Like the rest of the world, the Library of Congress was very saddened to hear of the passing of Jimmy Buffett this past weekend. His passing was, to us, all the more poignant as Mr. Buffett’s iconic recording, “Margaritaville,” was added to the Library’s National Recording Registry just earlier this year.
At the time, Mr. Buffett expressed his great pleasure at having his song selected, providing to us not only a wonderful interview on the song and his career but also generously sharing his memories of its making.
At the time of its induction, esteemed music writer (and Buffett fan) Scott Atwell wrote for the Library the following essay. We share it below.
Editor’s Note: Read more, see link below for original item…
When Christopher Mazurek realizes he’s dreaming, it’s always the small stuff that tips him off.
The first time it happened, Mazurek was a freshman at Northwestern University in Evanston, Ill. In the dream, he found himself in a campus dining hall. It was winter, but Mazurek wasn’t wearing his favorite coat.“I realized that, OK, if I don’t have the coat, I must be dreaming,” Mazurek says. That epiphany rocked the dream like an earthquake. “Gravity shifted, and I was flung down a hallway that seemed to go on for miles,” he says. “My left arm disappeared, and then I woke up.”
Most people rarely if ever realize that they’re dreaming while it’s happening, what’s known as lucid dreaming. But some enthusiasts have cultivated techniques to become self-aware in their sleep and even wrest some control over their dream selves and settings. Mazurek, 24, says that he’s gotten better at molding his lucid dreams since that first whirlwind experience, sometimes taking them as opportunities to try flying or say hi to deceased family members.
Other lucid dreamers have used their personal virtual realities to plumb their subconscious minds for insights or feast on junk food without real-world consequences. But now, scientists have a new job for lucid dreamers: to explore their dreamscapes and report out in real time.
The first person I met at the Bar & Chill was a bald guy in a black T-shirt, black drawstring shorts, and flip-flops, with a Harley-Davidson tattoo on his right arm and a claddagh ring on his left hand. He was drinking and laughing with a few friends. He gestured to the empty stool next to him and said, “We don’t bite.”
I offered an expression of if-you-insist, and he said, “Bring it.” His tone was cheerful, as you might expect at the Bar & Chill, the principal drinking-and-dining establishment that looks out on the town center of Latitude Margaritaville, an active-living community for Jimmy Buffett enthusiasts, aged “55 and better,” in Daytona Beach, Florida.
The Bar & Chill was open to the evening. A gentle breeze fanned the lanai. On a flat-screen, the Providence Friars led the Vermont Catamounts by a few buckets. A bartender brought a Perfect Margarita in a plastic cup.
The bald man, drinking a vodka soda, said his name was Phil. Phil Murphy, from Arlington, Massachusetts, aged sixty-four. Formerly a research director at Forrester, retired since 2015. “I was in the air for twenty years,” he said. He looked and sounded less like my idea of a Parrothead, as Jimmy Buffett’s diehard fans are called, than like Mike Ehrmantraut, the melancholic fixer in “Breaking Bad.”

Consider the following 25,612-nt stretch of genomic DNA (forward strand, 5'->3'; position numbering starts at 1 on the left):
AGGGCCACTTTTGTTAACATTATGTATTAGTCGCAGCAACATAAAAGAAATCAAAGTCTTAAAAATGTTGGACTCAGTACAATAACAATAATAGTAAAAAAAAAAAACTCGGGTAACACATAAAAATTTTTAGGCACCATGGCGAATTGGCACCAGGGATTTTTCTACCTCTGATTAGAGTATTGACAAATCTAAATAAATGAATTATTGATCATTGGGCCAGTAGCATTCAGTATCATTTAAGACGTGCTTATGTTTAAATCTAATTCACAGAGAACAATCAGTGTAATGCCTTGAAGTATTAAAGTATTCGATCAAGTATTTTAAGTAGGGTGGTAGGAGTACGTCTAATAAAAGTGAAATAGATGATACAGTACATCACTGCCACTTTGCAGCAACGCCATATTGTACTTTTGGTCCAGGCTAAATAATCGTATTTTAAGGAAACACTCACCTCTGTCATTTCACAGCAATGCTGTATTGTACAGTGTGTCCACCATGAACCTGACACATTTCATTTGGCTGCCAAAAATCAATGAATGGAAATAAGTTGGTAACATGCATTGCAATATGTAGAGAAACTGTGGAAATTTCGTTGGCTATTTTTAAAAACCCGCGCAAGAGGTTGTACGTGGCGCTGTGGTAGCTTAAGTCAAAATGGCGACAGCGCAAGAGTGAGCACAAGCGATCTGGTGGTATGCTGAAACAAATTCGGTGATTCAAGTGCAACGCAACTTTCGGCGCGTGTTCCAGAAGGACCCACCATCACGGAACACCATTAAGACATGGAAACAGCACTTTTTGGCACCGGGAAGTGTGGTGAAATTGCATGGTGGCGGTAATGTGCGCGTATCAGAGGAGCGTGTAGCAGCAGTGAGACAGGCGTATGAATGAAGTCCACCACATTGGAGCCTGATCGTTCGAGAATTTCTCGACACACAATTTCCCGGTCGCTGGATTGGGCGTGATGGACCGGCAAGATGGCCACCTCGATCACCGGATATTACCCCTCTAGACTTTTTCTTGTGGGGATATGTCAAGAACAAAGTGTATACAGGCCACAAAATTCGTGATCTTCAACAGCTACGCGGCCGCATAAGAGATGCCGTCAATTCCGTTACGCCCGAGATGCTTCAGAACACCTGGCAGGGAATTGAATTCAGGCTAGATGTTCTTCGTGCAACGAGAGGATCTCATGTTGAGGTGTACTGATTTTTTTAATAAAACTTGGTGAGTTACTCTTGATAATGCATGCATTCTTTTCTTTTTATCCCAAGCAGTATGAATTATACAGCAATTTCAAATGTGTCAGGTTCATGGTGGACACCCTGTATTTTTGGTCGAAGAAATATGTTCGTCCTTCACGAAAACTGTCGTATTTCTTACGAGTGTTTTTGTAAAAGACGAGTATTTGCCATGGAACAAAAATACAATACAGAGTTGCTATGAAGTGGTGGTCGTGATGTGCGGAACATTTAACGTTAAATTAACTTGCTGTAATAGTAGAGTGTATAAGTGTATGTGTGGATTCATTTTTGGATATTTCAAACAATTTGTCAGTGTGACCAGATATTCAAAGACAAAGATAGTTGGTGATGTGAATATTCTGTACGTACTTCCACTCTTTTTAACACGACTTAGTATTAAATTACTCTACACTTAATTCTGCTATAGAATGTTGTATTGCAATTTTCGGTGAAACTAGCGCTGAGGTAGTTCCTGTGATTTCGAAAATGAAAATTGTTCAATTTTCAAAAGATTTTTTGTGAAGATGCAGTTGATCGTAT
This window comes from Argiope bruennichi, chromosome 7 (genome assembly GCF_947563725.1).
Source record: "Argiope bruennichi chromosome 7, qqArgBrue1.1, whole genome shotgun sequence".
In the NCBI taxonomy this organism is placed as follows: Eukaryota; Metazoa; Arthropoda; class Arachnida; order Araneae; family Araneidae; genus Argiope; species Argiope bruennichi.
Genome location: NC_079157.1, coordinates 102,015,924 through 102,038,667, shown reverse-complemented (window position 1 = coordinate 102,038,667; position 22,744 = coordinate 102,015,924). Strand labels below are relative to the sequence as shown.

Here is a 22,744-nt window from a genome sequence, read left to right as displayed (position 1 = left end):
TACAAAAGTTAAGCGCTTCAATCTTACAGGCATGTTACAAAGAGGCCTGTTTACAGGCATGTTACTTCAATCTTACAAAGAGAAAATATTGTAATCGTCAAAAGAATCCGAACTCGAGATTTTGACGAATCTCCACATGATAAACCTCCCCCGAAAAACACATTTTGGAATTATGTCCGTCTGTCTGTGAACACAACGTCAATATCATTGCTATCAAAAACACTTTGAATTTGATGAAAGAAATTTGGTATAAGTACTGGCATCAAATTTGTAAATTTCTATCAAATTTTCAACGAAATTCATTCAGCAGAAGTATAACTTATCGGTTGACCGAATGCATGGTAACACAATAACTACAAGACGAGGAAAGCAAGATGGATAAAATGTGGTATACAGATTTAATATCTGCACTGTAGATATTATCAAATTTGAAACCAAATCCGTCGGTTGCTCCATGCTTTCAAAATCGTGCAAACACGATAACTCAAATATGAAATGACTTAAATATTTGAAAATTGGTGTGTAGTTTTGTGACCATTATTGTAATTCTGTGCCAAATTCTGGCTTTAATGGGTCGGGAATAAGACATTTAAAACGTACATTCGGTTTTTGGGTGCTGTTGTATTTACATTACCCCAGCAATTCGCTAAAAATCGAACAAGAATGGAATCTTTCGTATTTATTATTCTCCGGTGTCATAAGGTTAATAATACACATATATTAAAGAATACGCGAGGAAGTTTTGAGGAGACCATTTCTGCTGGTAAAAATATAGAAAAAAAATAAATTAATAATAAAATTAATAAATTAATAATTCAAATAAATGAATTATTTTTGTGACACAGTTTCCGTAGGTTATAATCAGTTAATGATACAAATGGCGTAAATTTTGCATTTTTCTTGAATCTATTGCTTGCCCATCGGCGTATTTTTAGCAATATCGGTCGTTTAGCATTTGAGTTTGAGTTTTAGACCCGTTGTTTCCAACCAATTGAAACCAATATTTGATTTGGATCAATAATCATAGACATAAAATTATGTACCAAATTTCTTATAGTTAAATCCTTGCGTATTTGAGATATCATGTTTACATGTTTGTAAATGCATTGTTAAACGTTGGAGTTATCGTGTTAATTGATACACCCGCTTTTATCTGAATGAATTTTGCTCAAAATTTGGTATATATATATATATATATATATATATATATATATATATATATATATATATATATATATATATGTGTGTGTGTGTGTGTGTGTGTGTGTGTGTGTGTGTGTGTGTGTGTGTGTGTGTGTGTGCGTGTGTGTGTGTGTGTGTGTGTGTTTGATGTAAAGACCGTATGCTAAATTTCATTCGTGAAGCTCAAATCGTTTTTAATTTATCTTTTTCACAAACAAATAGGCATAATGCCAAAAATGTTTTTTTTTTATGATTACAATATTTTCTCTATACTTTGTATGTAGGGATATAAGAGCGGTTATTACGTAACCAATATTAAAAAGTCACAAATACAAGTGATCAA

Standing off his left shoulder, his wife, Betty, red hair cut short, added a dash of urbanity, a spritz of Allison Janney. Phil and Betty had organized an emergency fund for the restaurant’s staff during its Covid shutdown. One of their friends declared them “the king and queen of the Bar & Chill.”
A recent collaborative study from La Universidad Autónoma de Madrid and Harvard T.H. Chan School of Public Health has found that people in the UK who closely follow a Mediterranean lifestyle are at a decreased risk of death from all causes and specific diseases.
The Mediterranean lifestyle, often praised for its health benefits, goes beyond just the diet. While the diet forms a substantial component, the lifestyle as a whole encompasses a range of habits and practices traditionally found among people living in countries bordering the Mediterranean Sea.
Overall, the Mediterranean lifestyle emphasizes a diet that is high in fruits, vegetables, and whole grains, and low in added salts and sugars. It is also focused on sufficient rest, physical activity, and social interactions.
My month-long social experiment was both challenging and gratifying
Perspective by Leonard Felson, July 28, 2023 at 7:00 a.m. EDT
Out of the blue last fall, an acquaintance emailed me. “I want to start jogging, but I need someone to run with,” he wrote. I hadn’t run in years, but the possibility that jogging might lead to a friendship was enough for me to say yes.
Even before the pandemic frayed our social lives, Americans had fewer close friends than 30 years ago, a KFF study in 2018 showed. Another survey found adults were talking and relying on each other for support less often than in the past and feeling more left out. And men in particular tend to face a harder time than women making and maintaining friendships, research suggests, and it appears to only be getting worse.